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BMC Infect Dis. 2019 Aug 19;19(1):728. doi: 10.1186/s12879-019-4380-x.

Evaluating respiratory cryptosporidiosis in pediatric diarrheal disease: protocol for a prospective, observational study in Malawi.

Author information

1
Malawi-Liverpool Wellcome Trust Clinical Research Programme, Blantyre, Malawi. wnyangulu@mlw.mw.
2
University of Washington, Seattle, WA, USA.
3
Malawi-Liverpool Wellcome Trust Clinical Research Programme, Blantyre, Malawi.
4
University of Malawi College of Medicine, Blantyre, Malawi.
5
Liverpool School of Tropical Medicine, Liverpool, UK.

Abstract

BACKGROUND:

Cryptosporidium is among the most common causes of severe diarrhea in African children 0-23 months old. It is associated with excess mortality, stunting and malnutrition. The most common manifestation of cryptosporidium is intestinal diarrheal disease. However, respiratory cryptosporidiosis has been documented in up to a third of children presenting with diarrhea. It is unclear whether respiratory involvement is a transient phenomenon or a reservoir for gastrointestinal (GI) disease. This study aims to evaluate the role of respiratory cryptosporidiosis in pediatric diarrheal disease.

METHODS:

This is a prospective, observational study conducted at Queen Elizabeth Central Hospital (QECH) in Blantyre, Malawi. Young children aged 2-24 months hospitalized with diarrhea will be enrolled. Enrolled children will have induced sputum, nasopharyngeal (NP) swab and stool samples collected. All participants positive for cryptosporidium on sputum/NP/stool PCR testing will be followed up fortnightly after discharge from the hospital up to 8 weeks post-discharge. Sputum/NP/stool sample collection will be done at each visit. The primary outcomes will be presence of Cryptosporidium spp. in sputum/NP/stool. The secondary outcome will be presence of respiratory and GI symptoms, mortality and stunting. Ethical approval was obtained from the University of Malawi College of Medicine Research Ethics Committee (COMREC) and the Liverpool School of Tropical Medicine (LSTM) research ethics committee.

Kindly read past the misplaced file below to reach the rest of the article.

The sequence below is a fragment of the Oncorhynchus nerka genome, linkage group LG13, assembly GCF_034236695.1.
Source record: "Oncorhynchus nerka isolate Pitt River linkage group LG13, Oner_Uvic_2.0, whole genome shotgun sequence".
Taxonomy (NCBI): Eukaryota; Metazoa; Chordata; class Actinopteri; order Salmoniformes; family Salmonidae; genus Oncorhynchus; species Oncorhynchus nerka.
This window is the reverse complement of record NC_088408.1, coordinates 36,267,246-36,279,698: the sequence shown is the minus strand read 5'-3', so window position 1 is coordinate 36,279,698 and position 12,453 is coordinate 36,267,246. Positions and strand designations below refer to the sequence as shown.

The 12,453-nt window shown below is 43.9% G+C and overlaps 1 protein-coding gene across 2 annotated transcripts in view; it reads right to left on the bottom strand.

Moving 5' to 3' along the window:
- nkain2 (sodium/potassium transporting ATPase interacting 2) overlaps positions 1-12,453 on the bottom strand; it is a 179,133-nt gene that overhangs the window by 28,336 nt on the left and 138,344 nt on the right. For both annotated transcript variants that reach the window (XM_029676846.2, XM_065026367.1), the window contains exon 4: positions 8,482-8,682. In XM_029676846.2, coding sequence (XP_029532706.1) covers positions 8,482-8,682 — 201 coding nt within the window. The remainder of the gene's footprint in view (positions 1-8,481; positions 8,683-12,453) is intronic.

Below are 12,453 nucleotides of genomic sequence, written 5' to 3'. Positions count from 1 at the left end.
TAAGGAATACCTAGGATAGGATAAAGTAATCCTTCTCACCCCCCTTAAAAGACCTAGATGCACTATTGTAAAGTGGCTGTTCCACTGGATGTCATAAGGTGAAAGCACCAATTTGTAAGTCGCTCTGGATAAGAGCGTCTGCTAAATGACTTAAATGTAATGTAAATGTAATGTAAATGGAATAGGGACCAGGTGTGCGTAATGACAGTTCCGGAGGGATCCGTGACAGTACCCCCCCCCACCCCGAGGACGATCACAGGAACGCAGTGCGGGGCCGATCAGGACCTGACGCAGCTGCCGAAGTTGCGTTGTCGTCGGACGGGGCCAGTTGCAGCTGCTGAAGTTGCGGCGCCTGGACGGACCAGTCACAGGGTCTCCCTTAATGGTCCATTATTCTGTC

DISCUSSION:

The study began recruitment activities at QECH in February 2019. The protocol allows for expansion of recruitment to secondary sites within Blantyre and Chikwawa districts in the event that targets are not met at QECH. Study recruitment is expected to continue until early 2020.

KEYWORDS:

Children; Cryptosporidiosis; Cryptosporidium spp.; Gastrointestinal disease; Prospective study; Respiratory infection

PMID:
31426759
PMCID:
PMC6701119
DOI:
10.1186/s12879-019-4380-x
[Indexed for MEDLINE]
Free PMC Article

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